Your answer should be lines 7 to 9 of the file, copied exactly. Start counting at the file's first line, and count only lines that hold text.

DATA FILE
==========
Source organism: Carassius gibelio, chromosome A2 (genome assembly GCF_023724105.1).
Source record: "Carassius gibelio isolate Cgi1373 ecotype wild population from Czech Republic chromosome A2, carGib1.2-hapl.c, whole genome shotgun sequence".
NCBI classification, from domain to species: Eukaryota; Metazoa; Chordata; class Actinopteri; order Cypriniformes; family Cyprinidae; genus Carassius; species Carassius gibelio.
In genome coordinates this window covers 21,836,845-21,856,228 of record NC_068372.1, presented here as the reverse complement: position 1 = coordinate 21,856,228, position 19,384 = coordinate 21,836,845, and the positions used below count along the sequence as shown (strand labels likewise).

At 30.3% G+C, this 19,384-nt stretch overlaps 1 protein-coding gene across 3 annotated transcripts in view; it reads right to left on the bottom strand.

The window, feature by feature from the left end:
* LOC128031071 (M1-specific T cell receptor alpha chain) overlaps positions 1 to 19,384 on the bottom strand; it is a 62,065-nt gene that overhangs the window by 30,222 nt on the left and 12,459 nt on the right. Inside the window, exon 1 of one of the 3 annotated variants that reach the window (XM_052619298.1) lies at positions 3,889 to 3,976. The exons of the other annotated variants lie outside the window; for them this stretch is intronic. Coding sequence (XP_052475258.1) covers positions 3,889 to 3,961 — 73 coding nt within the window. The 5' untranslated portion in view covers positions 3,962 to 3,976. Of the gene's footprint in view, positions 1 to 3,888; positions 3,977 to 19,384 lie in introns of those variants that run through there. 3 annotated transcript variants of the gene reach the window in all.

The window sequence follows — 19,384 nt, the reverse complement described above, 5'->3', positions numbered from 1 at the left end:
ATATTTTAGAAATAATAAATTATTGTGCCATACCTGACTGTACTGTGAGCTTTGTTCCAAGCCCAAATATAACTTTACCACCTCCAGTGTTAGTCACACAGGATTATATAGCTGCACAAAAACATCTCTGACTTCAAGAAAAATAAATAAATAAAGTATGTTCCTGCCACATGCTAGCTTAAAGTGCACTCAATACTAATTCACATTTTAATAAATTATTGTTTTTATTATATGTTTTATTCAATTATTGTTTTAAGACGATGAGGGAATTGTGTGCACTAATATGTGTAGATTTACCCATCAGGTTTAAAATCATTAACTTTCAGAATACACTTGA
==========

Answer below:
* LOC128031071 (M1-specific T cell receptor alpha chain) overlaps positions 1 to 19,384 on the bottom strand; it is a 62,065-nt gene that overhangs the window by 30,222 nt on the left and 12,459 nt on the right. Inside the window, exon 1 of one of the 3 annotated variants that reach the window (XM_052619298.1) lies at positions 3,889 to 3,976. The exons of the other annotated variants lie outside the window; for them this stretch is intronic. Coding sequence (XP_052475258.1) covers positions 3,889 to 3,961 — 73 coding nt within the window. The 5' untranslated portion in view covers positions 3,962 to 3,976. Of the gene's footprint in view, positions 1 to 3,888; positions 3,977 to 19,384 lie in introns of those variants that run through there. 3 annotated transcript variants of the gene reach the window in all.

The window sequence follows — 19,384 nt, the reverse complement described above, 5'->3', positions numbered from 1 at the left end:
ATATTTTAGAAATAATAAATTATTGTGCCATACCTGACTGTACTGTGAGCTTTGTTCCAAGCCCAAATATAACTTTACCACCTCCAGTGTTAGTCACACAGGATTATATAGCTGCACAAAAACATCTCTGACTTCAAGAAAAATAAATAAATAAAGTATGTTCCTGCCACATGCTAGCTTAAAGTGCACTCAATACTAATTCACATTTTAATAAATTATTGTTTTTATTATATGTTTTATTCAATTATTGTTTTAAGACGATGAGGGAATTGTGTGCACTAATATGTGTAGATTTACCCATCAGGTTTAAAATCATTAACTTTCAGAATACACTTGA